said Wednesday it will use artificial intelligence to help scientists find new ways to store and use renewable energy as part of project that could help combat
The social network is partnering with Carnegie Mellon University to spur the use of solar and wind energy, which are cleaner than burning fossil fuels that contribute to air pollution and global warming. Climate change continues to be a big concern this year in the wake of heat waves and forest fires on the West Coast.
One of the challenges to using renewable energy is that it needs to be stored, sometimes for weeks or months, because the wind doesn't always blow and the sun doesn't shine all the time. Batteries can be used to store excess renewable energy, but Facebook said that using that method is expensive especially if companies need to use a large power grid.
The social network's new effort, known as the Open Catalyst Project, will focus on another solution that involves converting excess solar and wind energy into other fuels such as hydrogen or ethanol. The project's goal is to find low-cost catalysts to speed up these chemical reactions, allowing renewable energy to be stored for a cheaper price. Discovering new catalysts can be tough because there are many different possible combinations of elements. Facebook says AI will help predict atomic interactions faster than simulations used in labs. With the help of AI, the process could take seconds rather than days.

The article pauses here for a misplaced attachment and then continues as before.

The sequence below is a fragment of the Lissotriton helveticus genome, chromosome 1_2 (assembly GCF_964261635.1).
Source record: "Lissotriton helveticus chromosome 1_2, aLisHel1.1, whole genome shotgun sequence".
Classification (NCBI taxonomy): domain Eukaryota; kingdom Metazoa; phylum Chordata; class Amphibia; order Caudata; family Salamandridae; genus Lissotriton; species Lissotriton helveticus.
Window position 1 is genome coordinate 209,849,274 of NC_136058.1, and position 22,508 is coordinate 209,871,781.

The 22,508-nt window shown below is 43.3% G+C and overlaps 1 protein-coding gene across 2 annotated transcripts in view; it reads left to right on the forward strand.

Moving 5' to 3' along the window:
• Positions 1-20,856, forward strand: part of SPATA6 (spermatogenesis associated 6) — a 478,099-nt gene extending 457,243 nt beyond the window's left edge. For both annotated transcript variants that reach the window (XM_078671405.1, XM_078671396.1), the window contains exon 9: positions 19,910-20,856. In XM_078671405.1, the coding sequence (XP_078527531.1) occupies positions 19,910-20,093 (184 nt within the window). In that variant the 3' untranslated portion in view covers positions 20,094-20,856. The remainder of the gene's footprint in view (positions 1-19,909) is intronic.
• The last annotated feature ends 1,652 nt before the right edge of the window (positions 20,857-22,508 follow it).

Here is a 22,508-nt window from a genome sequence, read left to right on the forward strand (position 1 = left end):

If the project works, the research could fuel the use of renewable energy because it would cost less to store the energy for future use. The demand for renewable energy is rising. In most countries, generating electricity by using the sun's energy is consistently cheaper than burning coal or gas in power plants, according to the International Renewable Energy Agency.
"As energy needs continue to climb and the fight against climate change grows more urgent, this problem offers a chance to advance AI in a way that will have a significant real-world impact," Facebook's Research Scientist Larry Zitnick said in a blog post.